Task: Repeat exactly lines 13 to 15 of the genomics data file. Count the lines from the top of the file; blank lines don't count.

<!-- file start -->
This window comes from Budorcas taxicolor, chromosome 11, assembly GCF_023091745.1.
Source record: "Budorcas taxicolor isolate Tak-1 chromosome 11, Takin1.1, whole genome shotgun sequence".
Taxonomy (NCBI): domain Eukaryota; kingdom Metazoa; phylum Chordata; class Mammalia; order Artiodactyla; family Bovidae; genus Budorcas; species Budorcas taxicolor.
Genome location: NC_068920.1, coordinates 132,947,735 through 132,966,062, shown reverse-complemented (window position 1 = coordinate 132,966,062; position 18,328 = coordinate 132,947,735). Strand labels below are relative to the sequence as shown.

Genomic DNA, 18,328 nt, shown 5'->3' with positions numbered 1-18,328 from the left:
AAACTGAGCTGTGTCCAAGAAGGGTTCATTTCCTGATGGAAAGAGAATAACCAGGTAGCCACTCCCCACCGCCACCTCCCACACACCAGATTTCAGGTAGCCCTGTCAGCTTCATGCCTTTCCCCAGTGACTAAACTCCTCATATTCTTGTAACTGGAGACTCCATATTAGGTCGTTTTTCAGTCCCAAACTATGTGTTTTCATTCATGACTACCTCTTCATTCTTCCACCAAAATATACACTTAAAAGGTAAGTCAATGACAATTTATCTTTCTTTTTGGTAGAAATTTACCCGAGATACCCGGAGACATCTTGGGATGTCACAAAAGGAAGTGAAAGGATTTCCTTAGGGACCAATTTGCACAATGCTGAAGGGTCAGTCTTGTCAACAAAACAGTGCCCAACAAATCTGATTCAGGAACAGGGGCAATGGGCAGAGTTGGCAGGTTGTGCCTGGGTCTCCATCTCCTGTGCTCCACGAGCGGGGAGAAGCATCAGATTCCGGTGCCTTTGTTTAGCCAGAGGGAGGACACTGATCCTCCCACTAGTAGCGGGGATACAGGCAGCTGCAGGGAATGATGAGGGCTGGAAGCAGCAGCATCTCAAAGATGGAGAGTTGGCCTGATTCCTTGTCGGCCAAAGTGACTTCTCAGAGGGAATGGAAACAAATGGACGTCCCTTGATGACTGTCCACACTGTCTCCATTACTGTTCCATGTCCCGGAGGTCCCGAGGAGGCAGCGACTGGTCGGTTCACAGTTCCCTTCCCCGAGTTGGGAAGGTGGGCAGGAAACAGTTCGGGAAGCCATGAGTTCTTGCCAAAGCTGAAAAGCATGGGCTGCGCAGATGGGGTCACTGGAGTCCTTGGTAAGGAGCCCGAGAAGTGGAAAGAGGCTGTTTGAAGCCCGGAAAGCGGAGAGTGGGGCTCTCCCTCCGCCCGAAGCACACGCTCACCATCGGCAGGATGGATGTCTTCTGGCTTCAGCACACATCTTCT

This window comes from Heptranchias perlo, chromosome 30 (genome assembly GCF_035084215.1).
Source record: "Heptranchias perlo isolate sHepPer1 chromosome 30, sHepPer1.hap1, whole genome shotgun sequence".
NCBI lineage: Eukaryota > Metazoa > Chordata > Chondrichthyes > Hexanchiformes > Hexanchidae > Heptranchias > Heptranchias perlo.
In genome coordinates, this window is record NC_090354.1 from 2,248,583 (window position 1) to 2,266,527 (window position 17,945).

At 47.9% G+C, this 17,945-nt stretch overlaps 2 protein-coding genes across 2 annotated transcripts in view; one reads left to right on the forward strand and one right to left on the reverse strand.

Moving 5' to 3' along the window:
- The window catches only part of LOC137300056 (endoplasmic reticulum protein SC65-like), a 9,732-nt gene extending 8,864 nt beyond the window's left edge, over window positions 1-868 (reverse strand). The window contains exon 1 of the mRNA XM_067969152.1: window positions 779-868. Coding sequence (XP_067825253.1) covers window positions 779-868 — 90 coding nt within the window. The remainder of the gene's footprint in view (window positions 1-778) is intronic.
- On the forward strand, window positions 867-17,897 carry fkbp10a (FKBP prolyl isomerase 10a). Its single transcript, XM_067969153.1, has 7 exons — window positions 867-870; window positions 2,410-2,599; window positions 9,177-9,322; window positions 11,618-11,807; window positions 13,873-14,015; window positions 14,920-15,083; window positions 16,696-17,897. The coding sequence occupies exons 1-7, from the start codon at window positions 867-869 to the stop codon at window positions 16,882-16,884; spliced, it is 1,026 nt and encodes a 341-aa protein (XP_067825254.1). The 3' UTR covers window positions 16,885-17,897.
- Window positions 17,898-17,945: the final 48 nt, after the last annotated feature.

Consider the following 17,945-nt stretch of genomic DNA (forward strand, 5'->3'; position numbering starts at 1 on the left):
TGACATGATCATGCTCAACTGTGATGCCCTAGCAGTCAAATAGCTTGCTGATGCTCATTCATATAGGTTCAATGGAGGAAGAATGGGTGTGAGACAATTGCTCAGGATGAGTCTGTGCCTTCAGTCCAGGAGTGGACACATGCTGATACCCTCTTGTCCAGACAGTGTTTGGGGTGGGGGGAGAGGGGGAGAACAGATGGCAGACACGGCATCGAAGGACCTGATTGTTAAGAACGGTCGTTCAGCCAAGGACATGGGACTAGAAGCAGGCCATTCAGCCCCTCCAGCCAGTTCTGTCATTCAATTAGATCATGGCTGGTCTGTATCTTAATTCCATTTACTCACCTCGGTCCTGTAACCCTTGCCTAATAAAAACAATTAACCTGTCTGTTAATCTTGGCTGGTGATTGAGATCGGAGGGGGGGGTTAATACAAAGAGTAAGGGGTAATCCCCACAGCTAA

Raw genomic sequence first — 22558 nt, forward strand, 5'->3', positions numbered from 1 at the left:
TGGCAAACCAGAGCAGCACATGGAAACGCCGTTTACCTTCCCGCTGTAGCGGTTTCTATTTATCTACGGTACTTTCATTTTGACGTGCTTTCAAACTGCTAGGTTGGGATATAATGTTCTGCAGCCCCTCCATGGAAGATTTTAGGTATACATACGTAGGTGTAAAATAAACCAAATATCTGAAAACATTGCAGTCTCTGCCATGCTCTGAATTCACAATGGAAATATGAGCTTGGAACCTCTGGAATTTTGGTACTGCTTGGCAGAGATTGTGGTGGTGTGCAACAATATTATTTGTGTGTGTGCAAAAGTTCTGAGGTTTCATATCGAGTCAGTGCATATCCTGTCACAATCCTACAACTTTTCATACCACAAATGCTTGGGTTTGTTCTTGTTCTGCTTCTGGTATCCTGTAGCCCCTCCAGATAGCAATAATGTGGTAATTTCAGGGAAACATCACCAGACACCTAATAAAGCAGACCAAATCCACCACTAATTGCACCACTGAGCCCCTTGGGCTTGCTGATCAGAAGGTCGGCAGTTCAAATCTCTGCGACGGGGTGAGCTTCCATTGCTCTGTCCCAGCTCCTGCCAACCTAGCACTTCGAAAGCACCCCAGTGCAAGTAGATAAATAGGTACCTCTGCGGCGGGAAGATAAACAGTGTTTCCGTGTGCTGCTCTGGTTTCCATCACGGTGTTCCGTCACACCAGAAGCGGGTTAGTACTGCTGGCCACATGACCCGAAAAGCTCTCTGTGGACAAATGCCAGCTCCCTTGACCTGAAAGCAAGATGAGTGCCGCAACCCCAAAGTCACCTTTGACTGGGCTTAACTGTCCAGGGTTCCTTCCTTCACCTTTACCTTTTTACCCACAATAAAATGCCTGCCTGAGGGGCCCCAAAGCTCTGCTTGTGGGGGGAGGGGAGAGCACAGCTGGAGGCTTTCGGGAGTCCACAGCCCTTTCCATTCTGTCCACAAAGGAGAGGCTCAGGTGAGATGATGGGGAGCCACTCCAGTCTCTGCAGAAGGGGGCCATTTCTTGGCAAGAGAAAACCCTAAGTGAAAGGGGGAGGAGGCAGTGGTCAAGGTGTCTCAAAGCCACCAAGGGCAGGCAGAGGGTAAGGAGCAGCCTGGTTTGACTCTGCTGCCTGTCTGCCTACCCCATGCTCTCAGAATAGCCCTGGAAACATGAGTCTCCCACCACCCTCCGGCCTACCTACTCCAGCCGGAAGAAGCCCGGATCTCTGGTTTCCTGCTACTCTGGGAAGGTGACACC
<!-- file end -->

- The window catches only part of LOC137300056 (endoplasmic reticulum protein SC65-like), a 9,732-nt gene extending 8,864 nt beyond the window's left edge, over window positions 1-868 (reverse strand). The window contains exon 1 of the mRNA XM_067969152.1: window positions 779-868. Coding sequence (XP_067825253.1) covers window positions 779-868 — 90 coding nt within the window. The remainder of the gene's footprint in view (window positions 1-778) is intronic.
- On the forward strand, window positions 867-17,897 carry fkbp10a (FKBP prolyl isomerase 10a). Its single transcript, XM_067969153.1, has 7 exons — window positions 867-870; window positions 2,410-2,599; window positions 9,177-9,322; window positions 11,618-11,807; window positions 13,873-14,015; window positions 14,920-15,083; window positions 16,696-17,897. The coding sequence occupies exons 1-7, from the start codon at window positions 867-869 to the stop codon at window positions 16,882-16,884; spliced, it is 1,026 nt and encodes a 341-aa protein (XP_067825254.1). The 3' UTR covers window positions 16,885-17,897.
- Window positions 17,898-17,945: the final 48 nt, after the last annotated feature.